I was going through a box of some old things that I inherited from my dad not too long ago, and I came across a real treasure. There amongst things that he had obviously cherished was his grandfather’s pocket watch. My great-grandfather had been a Methodist preacher of days gone by, retiring from ministry due to an illness in 1930. For me the watch is a beautiful keepsake of family history.
Part of what caught my eye, was the beautiful gold casing and the intricate etching. It was obviously a fine piece, much more than one would expect to find in the pocket of a Mississippi preacher in a country running headlong into the bowels of the Great Depression. Serving as the fob was a small gold mechanical pencil.
But alas, the watch no longer works.
Of course, first and foremost, it was designed to be a timepiece. But somewhere in the deep recesses of the watch’s inner workings of gears and springs there is something amiss that prevents this beautifully historic timepiece from performing its basic function, that of telling time.
The Inner Workings — Operational Cycles
If you open the back and expose the inner workings of the pocket watch (or any other clock for that matter), you see a complex system of gears which, if working correctly, transform the power of the wound spring into the precisely accurate turning of hands on the clock face. Some of the gears turn quickly, some of the gears turn microscopically slowly. Some gears complete a turn in seconds, for other gears it takes hours. But the intended end result is to complete the basic function – the accurate telling of time.
In some ways accomplishing the work of youth ministry is much the same. In a great combination of complex processes and movements, some which move quickly and some which move or operate more slowly, we accomplish the great work that God is calling us to do. I call these processes and movements the operational cycles of youth ministry.
Working in Operational Cycles
Every youth ministry has operational cycles. However, rarely are all of these operational cycles fully functioning. It takes real dedication and skill to turn a youth ministry into a “well-oiled machine.”
Most youth ministries do an adequate job with short-term operational cycles if for no other reason just to keep the lights on week-to-week. We’ll make sure that the weekly youth meeting happens – that there’s food, some fun, and some sort of devotional thought to make it worth everybody’s time. We do those things mostly out of necessity because they are the very apparent, exposed aspects of our ministries. If we’re not doing those things, we have difficulty justifying our own existence. That’s usually our starting place, particularly when we are new to youth ministry, that we seek to get our weekly operational cycles right. It’s a good place to start – youth fellowship meetings, Sunday School, Bible study or discipleship groups, etc.
More experienced youth ministers and higher-quality youth ministries, however, have learned to work with a wider variety of operational cycles, moving beyond a weekly cycle into longer-term cycles that have a deeper impact on the ministry.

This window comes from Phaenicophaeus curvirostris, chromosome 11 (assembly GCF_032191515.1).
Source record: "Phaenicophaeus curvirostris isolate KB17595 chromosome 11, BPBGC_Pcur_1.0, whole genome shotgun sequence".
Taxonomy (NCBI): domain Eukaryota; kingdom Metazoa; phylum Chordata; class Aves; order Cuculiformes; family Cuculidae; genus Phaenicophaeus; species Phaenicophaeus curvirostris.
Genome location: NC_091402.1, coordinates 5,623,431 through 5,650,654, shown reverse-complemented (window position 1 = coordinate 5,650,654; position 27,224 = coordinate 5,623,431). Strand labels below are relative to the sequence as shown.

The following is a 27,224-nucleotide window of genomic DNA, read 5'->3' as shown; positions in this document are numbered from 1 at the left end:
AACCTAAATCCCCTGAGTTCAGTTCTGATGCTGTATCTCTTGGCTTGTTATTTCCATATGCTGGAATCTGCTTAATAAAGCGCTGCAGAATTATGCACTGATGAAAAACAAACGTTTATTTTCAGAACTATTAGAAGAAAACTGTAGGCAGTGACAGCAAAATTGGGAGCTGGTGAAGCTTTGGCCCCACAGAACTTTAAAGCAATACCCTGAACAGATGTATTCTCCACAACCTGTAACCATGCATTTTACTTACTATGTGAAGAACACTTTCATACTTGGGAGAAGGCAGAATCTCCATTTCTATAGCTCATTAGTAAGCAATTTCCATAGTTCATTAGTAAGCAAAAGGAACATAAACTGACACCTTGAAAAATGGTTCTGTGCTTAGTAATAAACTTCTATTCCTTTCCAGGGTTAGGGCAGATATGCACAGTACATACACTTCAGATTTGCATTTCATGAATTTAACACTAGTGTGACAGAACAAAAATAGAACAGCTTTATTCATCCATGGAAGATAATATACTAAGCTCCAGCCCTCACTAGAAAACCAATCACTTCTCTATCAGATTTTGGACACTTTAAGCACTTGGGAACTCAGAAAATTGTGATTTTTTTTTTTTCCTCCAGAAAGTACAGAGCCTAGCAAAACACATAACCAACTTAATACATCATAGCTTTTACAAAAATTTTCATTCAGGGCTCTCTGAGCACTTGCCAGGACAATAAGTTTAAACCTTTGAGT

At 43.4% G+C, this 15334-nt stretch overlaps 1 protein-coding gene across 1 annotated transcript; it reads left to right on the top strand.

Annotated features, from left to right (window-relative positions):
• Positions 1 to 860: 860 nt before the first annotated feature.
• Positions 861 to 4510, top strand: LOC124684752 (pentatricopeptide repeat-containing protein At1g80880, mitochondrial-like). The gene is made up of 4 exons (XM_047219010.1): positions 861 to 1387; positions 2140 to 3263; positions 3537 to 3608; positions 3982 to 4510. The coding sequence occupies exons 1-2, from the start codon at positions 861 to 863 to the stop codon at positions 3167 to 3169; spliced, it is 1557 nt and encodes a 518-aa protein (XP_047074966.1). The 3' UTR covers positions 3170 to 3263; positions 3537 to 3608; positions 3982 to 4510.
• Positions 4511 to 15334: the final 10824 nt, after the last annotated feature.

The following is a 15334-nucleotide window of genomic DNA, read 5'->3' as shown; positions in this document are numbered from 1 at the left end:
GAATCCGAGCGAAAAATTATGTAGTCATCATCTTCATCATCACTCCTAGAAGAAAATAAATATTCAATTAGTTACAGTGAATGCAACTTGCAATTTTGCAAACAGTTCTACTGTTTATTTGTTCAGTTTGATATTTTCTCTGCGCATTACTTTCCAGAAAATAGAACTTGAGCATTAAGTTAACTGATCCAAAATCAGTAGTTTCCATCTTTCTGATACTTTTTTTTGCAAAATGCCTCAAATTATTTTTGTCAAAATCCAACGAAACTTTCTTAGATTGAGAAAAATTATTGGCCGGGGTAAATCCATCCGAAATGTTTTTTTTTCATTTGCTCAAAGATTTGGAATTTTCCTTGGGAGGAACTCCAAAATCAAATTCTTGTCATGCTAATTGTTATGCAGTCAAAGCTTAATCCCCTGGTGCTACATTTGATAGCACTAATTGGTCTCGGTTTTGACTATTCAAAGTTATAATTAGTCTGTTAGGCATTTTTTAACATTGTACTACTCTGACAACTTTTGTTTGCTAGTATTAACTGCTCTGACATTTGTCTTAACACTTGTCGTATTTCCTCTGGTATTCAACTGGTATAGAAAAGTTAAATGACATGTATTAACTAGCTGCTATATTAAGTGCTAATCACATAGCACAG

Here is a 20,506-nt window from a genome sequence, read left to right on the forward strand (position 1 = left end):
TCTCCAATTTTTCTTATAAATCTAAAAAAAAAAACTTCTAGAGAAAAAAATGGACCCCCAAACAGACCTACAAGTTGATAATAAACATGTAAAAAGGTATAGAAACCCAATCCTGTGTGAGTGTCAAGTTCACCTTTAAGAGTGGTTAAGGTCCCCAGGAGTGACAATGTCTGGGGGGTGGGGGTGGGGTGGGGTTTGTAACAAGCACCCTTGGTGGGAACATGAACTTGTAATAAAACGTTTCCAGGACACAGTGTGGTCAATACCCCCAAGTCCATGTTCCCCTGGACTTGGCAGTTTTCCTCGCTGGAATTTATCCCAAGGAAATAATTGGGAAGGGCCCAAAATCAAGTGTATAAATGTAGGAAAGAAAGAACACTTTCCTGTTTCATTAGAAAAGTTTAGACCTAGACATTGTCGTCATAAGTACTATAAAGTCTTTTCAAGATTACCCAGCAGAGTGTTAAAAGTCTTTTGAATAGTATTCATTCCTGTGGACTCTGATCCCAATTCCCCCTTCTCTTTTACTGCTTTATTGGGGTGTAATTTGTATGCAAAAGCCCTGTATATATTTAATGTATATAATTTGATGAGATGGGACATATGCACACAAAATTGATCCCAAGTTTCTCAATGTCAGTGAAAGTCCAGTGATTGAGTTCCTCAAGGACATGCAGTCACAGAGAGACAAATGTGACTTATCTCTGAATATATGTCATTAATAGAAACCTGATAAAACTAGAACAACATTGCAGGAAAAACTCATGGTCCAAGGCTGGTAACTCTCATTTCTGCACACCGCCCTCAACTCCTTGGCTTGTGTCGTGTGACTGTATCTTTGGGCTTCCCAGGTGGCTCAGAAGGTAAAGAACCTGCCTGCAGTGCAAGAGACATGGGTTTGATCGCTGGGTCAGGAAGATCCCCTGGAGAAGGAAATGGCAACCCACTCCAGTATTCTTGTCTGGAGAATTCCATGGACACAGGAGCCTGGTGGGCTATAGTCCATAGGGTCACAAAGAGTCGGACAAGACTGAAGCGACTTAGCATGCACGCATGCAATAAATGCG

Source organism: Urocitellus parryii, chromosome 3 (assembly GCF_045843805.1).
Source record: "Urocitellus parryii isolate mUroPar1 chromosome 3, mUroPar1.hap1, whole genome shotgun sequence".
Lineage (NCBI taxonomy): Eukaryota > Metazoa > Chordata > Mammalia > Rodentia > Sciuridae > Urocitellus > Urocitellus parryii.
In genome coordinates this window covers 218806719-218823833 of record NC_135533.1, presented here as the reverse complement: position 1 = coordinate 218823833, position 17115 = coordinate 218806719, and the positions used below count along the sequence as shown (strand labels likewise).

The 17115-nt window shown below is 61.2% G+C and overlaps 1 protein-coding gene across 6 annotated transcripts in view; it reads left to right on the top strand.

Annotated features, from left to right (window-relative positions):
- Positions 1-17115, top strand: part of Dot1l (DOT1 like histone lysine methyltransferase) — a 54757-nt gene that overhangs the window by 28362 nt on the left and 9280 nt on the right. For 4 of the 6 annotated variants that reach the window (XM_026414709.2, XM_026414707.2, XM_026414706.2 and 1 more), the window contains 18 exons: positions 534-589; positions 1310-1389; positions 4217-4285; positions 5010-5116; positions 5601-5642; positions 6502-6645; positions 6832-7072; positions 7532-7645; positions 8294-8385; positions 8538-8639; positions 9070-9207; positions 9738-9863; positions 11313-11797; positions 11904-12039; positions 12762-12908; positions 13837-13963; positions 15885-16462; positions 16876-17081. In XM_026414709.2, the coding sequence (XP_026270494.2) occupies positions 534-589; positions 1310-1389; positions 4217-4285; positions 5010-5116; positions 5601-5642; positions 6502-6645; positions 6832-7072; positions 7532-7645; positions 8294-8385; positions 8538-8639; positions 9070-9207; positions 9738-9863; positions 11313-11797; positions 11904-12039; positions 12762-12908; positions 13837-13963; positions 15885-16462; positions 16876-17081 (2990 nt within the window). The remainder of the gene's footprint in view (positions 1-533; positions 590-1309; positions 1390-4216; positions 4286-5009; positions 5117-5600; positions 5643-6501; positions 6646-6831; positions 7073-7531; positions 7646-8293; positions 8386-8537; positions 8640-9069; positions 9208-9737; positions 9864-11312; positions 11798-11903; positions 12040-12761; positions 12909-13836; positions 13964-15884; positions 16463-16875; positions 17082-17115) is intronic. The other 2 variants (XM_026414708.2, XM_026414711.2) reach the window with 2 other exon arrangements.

For example, one of the best ways to take your youth ministry deeper is through training your volunteer personnel. But that is not generally something that you are going to do on a week-to-week basis. You need to employ an operational cycle that gives you the best opportunity to recruit, train, deploy, and thank your volunteers. Most youth ministries find that an annual cycle works well for this, and so they design an annual calendar with events, meetings, and processes for volunteers that prepare them, assign them, and express appreciation for them.
Another longer-term operational cycle that might be employed relates to the nurture of the ministry’s vision. And while a youth ministry might revisit its mission statement on an annual basis, it is also likely that the ministry would not take a more intense look at its mission more than perhaps every five years or so, depending on the pace of change within the ministry or its community context.
On the other end of the spectrum is the day-to-day cycle of responding to pastoral needs within the ministry, the daily look at where the hurts and needs are, where the investment of daily time can make a difference in the lives of ministry constituents.
There are so many aspects of a youth ministry, though, and each must have its own cycle – ministries with parents, youth leadership development, discipleship development, curriculum, annual planning, communications, staff development, budgeting, major events, and on and on. Each part has a cycle, and all of those cycles have to be melded together into a larger calendar whole.
Use operational cycles to help you flesh out the fullness of your youth ministry. The shorter-term cycles are the easiest; the longer-term cycles bring a great increase in depth to your ministry. And while I don’t carry a pocket watch these days, I think about all the cycles at work in our ministries, about the movement of the gears and about how, when they all work together, the job gets done, all in God’s good time.
If you want to talk more about operational cycles, contact me at firstname.lastname@example.org. I’d love to find out what time it is in your youth ministry!